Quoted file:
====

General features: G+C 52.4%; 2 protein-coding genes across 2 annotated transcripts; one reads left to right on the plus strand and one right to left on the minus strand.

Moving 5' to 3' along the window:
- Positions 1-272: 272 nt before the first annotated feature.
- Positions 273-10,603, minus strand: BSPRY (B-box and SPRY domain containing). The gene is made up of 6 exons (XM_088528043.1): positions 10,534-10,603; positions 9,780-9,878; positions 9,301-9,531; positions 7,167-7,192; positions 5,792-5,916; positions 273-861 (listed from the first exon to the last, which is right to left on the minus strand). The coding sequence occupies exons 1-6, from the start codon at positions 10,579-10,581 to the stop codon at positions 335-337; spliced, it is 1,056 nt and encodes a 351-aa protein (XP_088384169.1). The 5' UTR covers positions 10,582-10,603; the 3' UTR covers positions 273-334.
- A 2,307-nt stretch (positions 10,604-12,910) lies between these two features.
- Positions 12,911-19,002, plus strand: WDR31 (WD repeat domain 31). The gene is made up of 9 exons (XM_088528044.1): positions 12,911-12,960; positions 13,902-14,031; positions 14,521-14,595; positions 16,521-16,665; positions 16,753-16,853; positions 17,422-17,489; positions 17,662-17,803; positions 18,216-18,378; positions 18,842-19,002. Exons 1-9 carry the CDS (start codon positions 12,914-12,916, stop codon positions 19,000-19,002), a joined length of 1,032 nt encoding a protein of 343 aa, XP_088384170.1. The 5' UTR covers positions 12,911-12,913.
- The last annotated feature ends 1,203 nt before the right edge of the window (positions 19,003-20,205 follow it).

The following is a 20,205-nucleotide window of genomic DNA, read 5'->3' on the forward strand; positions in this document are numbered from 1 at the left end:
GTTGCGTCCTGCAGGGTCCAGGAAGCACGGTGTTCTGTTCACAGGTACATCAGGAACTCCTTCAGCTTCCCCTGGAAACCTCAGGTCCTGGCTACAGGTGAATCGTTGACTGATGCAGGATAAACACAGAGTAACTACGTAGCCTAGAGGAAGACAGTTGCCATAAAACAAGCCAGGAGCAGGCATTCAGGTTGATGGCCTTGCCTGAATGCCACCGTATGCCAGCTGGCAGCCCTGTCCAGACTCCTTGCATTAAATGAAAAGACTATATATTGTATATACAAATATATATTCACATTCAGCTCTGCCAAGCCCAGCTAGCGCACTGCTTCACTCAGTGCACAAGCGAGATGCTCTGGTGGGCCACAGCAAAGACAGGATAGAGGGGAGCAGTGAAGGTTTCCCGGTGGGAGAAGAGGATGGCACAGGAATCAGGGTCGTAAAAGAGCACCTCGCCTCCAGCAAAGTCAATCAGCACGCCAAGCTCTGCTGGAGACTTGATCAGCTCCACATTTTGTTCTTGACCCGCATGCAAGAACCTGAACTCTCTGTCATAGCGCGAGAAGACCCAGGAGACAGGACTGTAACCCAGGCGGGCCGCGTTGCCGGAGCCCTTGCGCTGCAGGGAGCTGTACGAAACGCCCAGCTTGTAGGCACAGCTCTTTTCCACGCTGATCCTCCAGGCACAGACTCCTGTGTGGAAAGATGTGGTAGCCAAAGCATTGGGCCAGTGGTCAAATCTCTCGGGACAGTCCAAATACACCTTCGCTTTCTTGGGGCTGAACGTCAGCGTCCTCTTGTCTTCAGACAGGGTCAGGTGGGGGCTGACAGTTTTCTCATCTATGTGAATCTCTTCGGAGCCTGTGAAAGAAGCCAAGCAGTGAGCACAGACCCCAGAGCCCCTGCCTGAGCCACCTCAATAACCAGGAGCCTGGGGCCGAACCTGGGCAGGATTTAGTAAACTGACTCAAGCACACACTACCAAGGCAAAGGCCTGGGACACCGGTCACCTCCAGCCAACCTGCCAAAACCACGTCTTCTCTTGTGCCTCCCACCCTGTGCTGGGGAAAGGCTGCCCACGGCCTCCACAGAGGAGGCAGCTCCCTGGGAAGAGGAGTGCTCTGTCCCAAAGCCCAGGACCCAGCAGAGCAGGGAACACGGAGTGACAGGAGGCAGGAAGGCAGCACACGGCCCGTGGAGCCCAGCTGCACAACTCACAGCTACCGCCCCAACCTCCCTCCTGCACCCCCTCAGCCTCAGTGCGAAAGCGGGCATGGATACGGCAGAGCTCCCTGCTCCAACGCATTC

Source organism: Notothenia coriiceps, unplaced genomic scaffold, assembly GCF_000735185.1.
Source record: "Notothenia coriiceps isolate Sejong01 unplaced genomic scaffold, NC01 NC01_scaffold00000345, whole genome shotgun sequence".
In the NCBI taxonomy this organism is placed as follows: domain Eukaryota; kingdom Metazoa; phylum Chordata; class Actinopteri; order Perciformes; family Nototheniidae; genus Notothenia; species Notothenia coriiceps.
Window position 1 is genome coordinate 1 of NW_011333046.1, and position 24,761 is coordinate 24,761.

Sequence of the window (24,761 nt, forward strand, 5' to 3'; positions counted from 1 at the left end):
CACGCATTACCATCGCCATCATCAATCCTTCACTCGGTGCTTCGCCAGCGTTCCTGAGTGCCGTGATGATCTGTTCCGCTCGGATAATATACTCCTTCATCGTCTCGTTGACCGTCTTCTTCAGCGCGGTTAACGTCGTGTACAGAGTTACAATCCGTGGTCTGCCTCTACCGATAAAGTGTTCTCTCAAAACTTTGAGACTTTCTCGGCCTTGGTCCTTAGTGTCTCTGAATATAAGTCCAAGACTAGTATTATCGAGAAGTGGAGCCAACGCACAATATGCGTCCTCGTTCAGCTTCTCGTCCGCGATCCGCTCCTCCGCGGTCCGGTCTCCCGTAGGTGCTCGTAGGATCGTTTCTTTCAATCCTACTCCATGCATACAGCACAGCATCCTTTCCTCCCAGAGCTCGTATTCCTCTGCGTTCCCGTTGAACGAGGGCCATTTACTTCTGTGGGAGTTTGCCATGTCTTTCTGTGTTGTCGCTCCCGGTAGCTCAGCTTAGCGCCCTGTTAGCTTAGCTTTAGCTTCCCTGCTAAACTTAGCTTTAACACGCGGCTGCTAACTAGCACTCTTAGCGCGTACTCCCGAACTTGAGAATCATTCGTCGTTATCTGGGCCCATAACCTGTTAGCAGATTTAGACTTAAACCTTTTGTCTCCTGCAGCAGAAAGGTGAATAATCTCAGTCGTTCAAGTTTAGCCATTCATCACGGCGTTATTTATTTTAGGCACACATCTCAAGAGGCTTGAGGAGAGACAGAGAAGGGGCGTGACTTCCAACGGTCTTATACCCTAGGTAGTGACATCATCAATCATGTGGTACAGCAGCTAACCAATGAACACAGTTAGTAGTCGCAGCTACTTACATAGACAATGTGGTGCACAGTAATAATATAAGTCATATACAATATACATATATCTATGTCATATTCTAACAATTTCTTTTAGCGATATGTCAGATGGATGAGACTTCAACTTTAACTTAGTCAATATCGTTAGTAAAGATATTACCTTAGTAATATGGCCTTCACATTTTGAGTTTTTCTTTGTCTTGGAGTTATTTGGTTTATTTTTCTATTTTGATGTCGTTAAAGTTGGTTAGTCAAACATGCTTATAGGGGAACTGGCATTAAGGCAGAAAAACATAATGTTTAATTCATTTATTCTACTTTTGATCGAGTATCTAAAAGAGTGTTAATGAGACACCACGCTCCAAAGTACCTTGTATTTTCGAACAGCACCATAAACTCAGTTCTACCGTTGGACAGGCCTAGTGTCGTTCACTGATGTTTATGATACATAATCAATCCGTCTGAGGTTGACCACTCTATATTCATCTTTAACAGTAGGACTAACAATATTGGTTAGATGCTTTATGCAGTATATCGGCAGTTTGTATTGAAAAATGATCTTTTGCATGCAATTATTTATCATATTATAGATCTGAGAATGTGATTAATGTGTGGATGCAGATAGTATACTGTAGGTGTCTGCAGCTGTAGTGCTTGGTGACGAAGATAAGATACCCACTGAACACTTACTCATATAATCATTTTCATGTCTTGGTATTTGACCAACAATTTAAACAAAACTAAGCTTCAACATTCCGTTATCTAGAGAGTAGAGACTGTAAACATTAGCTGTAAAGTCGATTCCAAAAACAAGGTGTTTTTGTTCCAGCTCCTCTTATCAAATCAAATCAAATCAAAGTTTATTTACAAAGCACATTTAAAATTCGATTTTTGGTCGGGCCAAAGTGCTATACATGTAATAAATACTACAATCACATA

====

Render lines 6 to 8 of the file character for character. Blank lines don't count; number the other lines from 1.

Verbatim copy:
- Positions 12,911-19,002, plus strand: WDR31 (WD repeat domain 31). The gene is made up of 9 exons (XM_088528044.1): positions 12,911-12,960; positions 13,902-14,031; positions 14,521-14,595; positions 16,521-16,665; positions 16,753-16,853; positions 17,422-17,489; positions 17,662-17,803; positions 18,216-18,378; positions 18,842-19,002. Exons 1-9 carry the CDS (start codon positions 12,914-12,916, stop codon positions 19,000-19,002), a joined length of 1,032 nt encoding a protein of 343 aa, XP_088384170.1. The 5' UTR covers positions 12,911-12,913.
- The last annotated feature ends 1,203 nt before the right edge of the window (positions 19,003-20,205 follow it).

The following is a 20,205-nucleotide window of genomic DNA, read 5'->3' on the forward strand; positions in this document are numbered from 1 at the left end: